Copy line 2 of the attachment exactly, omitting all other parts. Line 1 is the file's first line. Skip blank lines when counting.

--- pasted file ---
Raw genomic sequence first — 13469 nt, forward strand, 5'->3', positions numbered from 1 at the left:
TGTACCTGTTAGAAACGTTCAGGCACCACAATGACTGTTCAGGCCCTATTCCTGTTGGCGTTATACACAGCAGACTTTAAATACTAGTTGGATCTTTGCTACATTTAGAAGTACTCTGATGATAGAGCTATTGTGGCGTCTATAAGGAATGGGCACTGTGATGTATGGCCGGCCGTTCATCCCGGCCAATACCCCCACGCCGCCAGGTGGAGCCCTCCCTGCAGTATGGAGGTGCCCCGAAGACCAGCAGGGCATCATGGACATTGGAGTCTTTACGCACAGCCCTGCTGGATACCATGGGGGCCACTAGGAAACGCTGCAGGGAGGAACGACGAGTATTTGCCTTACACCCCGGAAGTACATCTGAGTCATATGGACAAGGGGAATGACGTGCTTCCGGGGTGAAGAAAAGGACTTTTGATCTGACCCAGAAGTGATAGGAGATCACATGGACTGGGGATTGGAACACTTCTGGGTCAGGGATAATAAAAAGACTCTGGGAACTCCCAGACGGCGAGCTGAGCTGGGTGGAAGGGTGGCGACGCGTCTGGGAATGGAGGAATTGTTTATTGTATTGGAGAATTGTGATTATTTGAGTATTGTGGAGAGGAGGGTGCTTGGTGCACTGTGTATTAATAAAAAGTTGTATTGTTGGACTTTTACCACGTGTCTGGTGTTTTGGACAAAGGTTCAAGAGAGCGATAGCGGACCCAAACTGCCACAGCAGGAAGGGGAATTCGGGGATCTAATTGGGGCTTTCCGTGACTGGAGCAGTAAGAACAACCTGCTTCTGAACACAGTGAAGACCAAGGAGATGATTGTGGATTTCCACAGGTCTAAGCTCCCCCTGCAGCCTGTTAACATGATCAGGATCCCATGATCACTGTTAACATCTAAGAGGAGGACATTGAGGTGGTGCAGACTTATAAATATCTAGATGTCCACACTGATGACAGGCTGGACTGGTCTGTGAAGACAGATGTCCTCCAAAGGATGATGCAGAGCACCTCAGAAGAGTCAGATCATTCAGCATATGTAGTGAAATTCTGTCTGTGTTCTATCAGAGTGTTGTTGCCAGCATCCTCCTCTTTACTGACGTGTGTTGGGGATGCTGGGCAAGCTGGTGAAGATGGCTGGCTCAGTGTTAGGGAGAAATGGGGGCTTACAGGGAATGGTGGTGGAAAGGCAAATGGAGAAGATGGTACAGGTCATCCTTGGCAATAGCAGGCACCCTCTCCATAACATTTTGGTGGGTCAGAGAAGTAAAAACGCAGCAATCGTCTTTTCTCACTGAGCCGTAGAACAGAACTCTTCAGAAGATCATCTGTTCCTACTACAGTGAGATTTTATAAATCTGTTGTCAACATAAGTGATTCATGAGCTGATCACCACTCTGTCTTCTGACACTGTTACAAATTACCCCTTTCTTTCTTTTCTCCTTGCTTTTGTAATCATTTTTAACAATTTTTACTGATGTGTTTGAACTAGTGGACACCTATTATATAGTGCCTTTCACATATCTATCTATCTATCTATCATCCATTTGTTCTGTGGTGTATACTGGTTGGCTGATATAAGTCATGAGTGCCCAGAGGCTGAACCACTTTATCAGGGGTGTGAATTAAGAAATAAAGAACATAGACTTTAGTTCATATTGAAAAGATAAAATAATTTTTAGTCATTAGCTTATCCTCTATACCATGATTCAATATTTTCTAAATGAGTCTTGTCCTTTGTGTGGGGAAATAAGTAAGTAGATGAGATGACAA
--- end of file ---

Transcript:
TGTACCTGTTAGAAACGTTCAGGCACCACAATGACTGTTCAGGCCCTATTCCTGTTGGCGTTATACACAGCAGACTTTAAATACTAGTTGGATCTTTGCTACATTTAGAAGTACTCTGATGATAGAGCTATTGTGGCGTCTATAAGGAATGGGCACTGTGATGTATGGCCGGCCGTTCATCCCGGCCAATACCCCCACGCCGCCAGGTGGAGCCCTCCCTGCAGTATGGAGGTGCCCCGAAGACCAGCAGGGCATCATGGACATTGGAGTCTTTACGCACAGCCCTGCTGGATACCATGGGGGCCACTAGGAAACGCTGCAGGGAGGAACGACGAGTATTTGCCTTACACCCCGGAAGTACATCTGAGTCATATGGACAAGGGGAATGACGTGCTTCCGGGGTGAAGAAAAGGACTTTTGATCTGACCCAGAAGTGATAGGAGATCACATGGACTGGGGATTGGAACACTTCTGGGTCAGGGATAATAAAAAGACTCTGGGAACTCCCAGACGGCGAGCTGAGCTGGGTGGAAGGGTGGCGACGCGTCTGGGAATGGAGGAATTGTTTATTGTATTGGAGAATTGTGATTATTTGAGTATTGTGGAGAGGAGGGTGCTTGGTGCACTGTGTATTAATAAAAAGTTGTATTGTTGGACTTTTACCACGTGTCTGGTGTTTTGGACAAAGGTTCAAGAGAGCGATAGCGGACCCAAACTGCCACAGCAGGAAGGGGAATTCGGGGATCTAATTGGGGCTTTCCGTGACTGGAGCAGTAAGAACAACCTGCTTCTGAACACAGTGAAGACCAAGGAGATGATTGTGGATTTCCACAGGTCTAAGCTCCCCCTGCAGCCTGTTAACATGATCAGGATCCCATGATCACTGTTAACATCTAAGAGGAGGACATTGAGGTGGTGCAGACTTATAAATATCTAGATGTCCACACTGATGACAGGCTGGACTGGTCTGTGAAGACAGATGTCCTCCAAAGGATGATGCAGAGCACCTCAGAAGAGTCAGATCATTCAGCATATGTAGTGAAATTCTGTCTGTGTTCTATCAGAGTGTTGTTGCCAGCATCCTCCTCTTTACTGACGTGTGTTGGGGATGCTGGGCAAGCTGGTGAAGATGGCTGGCTCAGTGTTAGGGAGAAATGGGGGCTTACAGGGAATGGTGGTGGAAAGGCAAATGGAGAAGATGGTACAGGTCATCCTTGGCAATAGCAGGCACCCTCTCCATAACATTTTGGTGGGTCAGAGAAGTAAAAACGCAGCAATCGTCTTTTCTCACTGAGCCGTAGAACAGAACTCTTCAGAAGATCATCTGTTCCTACTACAGTGAGATTTTATAAATCTGTTGTCAACATAAGTGATTCATGAGCTGATCACCACTCTGTCTTCTGACACTGTTACAAATTACCCCTTTCTTTCTTTTCTCCTTGCTTTTGTAATCATTTTTAACAATTTTTACTGATGTGTTTGAACTAGTGGACACCTATTATATAGTGCCTTTCACATATCTATCTATCTATCTATCATCCATTTGTTCTGTGGTGTATACTGGTTGGCTGATATAAGTCATGAGTGCCCAGAGGCTGAACCACTTTATCAGGGGTGTGAATTAAGAAATAAAGAACATAGACTTTAGTTCATATTGAAAAGATAAAATAATTTTTAGTCATTAGCTTATCCTCTATACCATGATTCAATATTTTCTAAATGAGTCTTGTCCTTTGTGTGGGGAAATAAGTAAGTAGATGAGATGACAA